The factors considered in spring making are; the type of wire to use, the size of the wire, number of coils, length of spring and size of mandrel. Since the work is about spring-back effect on transformation from primary to secondary structure, the number of coils and length of spring are not necessary factors to be considered.The internal diameter of the coiled spring is the sum of the desired diameter of the spring and the air-gap created as a result of the spring-back effect [8], that is; | (1) |
where; D_{S} is the inner diameter of the spring after coiling,D_{md} is the desired diameter of the spring,Y is the air-gap created due to spring back effect,Upon release of applied stress, a wire rod is bent around a mandrel of a given radius of curvature larger than the mandrel radius. For round wire or rod subject to bending around a mandrel of radius R_{0}, the spring-back is described by the formula, | (2) |
where R_{1} is the radius of curvature of the wire after spring-back [10].Hence, from equation 2, the radius of the spring formed after coiling is, | (3) |
where,R_{S} = R_{1} is the radius of spring after coiling, is the radius of the mandrel used in making the spring,In this paper, C is given as the spring constant, as obtained from equation 4; | (4) |
The wire constant, C, includes the mechanical properties of the material used which depends on the Young Modulus, E and the flow stress σ, of the material used in making the spring [9]. The material considered in this paper is tungsten.The actual size of mandrel needed to produce a spring of a desired diameter is obtained from, | (5) |
2.2. Computation of Variables
The variables were computed on spreadsheet shown in figure 1 to generate values for the desired spring diameter (D_{md}) and the air gap created due to spring-back effect (Y). | Figure 1. Spreadsheet for generating data for determining the relationship between “Air-gap, Y” and “Desired Spring Diameter, D_{md} for varying wire thickness (D_{w}) of tungsten |
3. Result and Discussion
Graphs (figures 2-7) were plotted for different thickness to observe the extent to which increase in mandrel diameter affects the air-gap created due to spring-back effect considering tungsten wire. | Figure 2. Plot of Air Gap “Y’ against Desired Spring Diameter “D_{md}” for tungsten wire of 1.5mm thickness |
| Figure 3. Plot of Air Gap “Y’ against Desired Spring Diameter “D_{md}” for tungsten wire of 2.0mm thickness |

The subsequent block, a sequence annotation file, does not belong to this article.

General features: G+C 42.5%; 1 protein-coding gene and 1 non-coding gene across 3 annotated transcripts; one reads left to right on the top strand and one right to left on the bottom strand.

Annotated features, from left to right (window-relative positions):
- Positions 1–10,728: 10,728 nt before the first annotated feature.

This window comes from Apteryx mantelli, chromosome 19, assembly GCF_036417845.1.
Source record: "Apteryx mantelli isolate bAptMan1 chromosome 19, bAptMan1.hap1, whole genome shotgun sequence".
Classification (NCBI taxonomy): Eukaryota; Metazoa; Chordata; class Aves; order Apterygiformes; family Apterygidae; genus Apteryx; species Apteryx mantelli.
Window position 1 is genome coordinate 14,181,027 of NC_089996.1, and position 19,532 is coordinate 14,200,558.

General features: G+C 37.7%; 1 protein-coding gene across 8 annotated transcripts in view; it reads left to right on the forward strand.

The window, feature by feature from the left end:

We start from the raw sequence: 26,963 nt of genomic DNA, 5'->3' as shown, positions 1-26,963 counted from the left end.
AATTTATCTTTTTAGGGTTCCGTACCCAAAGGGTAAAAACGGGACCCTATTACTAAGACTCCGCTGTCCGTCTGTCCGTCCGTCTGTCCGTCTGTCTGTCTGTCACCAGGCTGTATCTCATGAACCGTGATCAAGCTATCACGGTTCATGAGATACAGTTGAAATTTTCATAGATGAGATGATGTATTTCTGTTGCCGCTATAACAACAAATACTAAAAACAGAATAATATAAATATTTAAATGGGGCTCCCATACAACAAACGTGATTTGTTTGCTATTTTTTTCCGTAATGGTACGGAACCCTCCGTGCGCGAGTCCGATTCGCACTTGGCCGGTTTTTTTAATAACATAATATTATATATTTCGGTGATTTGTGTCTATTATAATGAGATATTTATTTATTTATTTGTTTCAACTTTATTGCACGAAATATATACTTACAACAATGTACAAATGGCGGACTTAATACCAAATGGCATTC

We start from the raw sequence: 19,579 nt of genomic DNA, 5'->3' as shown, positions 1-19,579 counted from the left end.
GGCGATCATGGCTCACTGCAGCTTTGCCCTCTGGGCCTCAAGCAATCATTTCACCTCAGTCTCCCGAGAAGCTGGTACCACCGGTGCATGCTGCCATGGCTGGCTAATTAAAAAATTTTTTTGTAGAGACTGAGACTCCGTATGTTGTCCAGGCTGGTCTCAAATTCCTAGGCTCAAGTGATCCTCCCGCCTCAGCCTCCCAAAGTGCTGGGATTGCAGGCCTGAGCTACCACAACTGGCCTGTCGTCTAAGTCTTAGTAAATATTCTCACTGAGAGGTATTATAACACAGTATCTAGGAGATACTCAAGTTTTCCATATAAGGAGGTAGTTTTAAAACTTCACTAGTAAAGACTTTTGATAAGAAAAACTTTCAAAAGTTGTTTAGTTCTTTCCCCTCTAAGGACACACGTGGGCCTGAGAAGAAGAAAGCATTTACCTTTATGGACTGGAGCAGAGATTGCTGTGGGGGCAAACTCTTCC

| Figure 4. Plot of Air Gap “Y’ against Desired Spring Diameter “D_{md}” for tungsten wire of 2.0mm thickness |
| Figure 5. Plot of Air Gap “Y” against Desired Spring Diameter “D_{md}” for tungsten wire of 3.0mm thickness |
| Figure 6. Plot of Air Gap “Y” against Desired Spring Diameter “D_{md}” for tungsten wire of 3.5mm thickness |
| Figure 7. Plot of Air Gap “Y” against Desired Spring Diameter “D_{md}” for tungsten wire of 4.0mm thickness |
The following are deduced from the graph:ü The air-gap between the coil and the mandrel increases with increase in diameter of the mandrel used in making the spring as indicated by each graph.ü The value of correlation coefficient, R^{2}, obtained from the plot indicates that there is a strong relationship between the mandrel size and the air-gap created due to spring back effect i.e. the air-gap is dependent on the mandrel diameter as indicated by the R^{2} of each graph. ü The model to obtain the values of Y is generated from the graphs.ü Comparing figures 2-7, the higher the thickness of the wire, the more linear the plot.
4. Conclusions
Conclusively, the work has shown dependence of air-gap on the size of the mandrel, that is the higher the mandrel diameter, the higher the value of the air-gap. Hence, the diameter of the mandrel to be used in making a spring of a particular diameter can be determined by subtracting the value of the air-gap obtained from the desired diameter of a spring. Also, the spreadsheet caters for tungsten wire of thickness less than 10mm, hence if the desired radius and thickness are known, the mandrel size to be used can be generated from the sheet. Also, from figures 2-7 we can conclude that tungsten material behaves the same way irrespective of thickness when used for spring.
References